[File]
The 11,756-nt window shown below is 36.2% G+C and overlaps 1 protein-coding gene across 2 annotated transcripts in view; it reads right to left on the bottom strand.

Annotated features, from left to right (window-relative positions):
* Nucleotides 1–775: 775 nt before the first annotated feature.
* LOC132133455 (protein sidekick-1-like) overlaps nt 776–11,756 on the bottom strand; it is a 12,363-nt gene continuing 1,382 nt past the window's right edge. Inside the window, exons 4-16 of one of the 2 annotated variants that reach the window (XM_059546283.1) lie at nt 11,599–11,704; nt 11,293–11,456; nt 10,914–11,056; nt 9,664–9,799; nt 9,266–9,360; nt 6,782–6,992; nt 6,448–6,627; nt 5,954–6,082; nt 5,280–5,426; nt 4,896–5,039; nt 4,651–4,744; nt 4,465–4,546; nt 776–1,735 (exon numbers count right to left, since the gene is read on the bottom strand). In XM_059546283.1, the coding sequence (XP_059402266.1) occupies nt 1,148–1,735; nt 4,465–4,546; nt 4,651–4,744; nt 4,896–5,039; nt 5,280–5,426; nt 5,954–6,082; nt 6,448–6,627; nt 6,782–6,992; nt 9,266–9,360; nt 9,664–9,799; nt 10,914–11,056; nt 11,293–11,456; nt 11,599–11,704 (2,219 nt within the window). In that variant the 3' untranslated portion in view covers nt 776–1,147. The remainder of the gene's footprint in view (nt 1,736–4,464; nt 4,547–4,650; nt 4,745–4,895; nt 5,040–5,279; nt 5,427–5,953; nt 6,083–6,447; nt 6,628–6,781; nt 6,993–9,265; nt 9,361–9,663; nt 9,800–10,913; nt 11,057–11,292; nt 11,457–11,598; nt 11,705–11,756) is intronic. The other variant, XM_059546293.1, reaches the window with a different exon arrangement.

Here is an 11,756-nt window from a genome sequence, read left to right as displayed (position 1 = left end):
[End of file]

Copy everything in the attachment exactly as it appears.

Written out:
The 11,756-nt window shown below is 36.2% G+C and overlaps 1 protein-coding gene across 2 annotated transcripts in view; it reads right to left on the bottom strand.

Annotated features, from left to right (window-relative positions):
* Nucleotides 1–775: 775 nt before the first annotated feature.
* LOC132133455 (protein sidekick-1-like) overlaps nt 776–11,756 on the bottom strand; it is a 12,363-nt gene continuing 1,382 nt past the window's right edge. Inside the window, exons 4-16 of one of the 2 annotated variants that reach the window (XM_059546283.1) lie at nt 11,599–11,704; nt 11,293–11,456; nt 10,914–11,056; nt 9,664–9,799; nt 9,266–9,360; nt 6,782–6,992; nt 6,448–6,627; nt 5,954–6,082; nt 5,280–5,426; nt 4,896–5,039; nt 4,651–4,744; nt 4,465–4,546; nt 776–1,735 (exon numbers count right to left, since the gene is read on the bottom strand). In XM_059546283.1, the coding sequence (XP_059402266.1) occupies nt 1,148–1,735; nt 4,465–4,546; nt 4,651–4,744; nt 4,896–5,039; nt 5,280–5,426; nt 5,954–6,082; nt 6,448–6,627; nt 6,782–6,992; nt 9,266–9,360; nt 9,664–9,799; nt 10,914–11,056; nt 11,293–11,456; nt 11,599–11,704 (2,219 nt within the window). In that variant the 3' untranslated portion in view covers nt 776–1,147. The remainder of the gene's footprint in view (nt 1,736–4,464; nt 4,547–4,650; nt 4,745–4,895; nt 5,040–5,279; nt 5,427–5,953; nt 6,083–6,447; nt 6,628–6,781; nt 6,993–9,265; nt 9,361–9,663; nt 9,800–10,913; nt 11,057–11,292; nt 11,457–11,598; nt 11,705–11,756) is intronic. The other variant, XM_059546293.1, reaches the window with a different exon arrangement.

Here is an 11,756-nt window from a genome sequence, read left to right as displayed (position 1 = left end):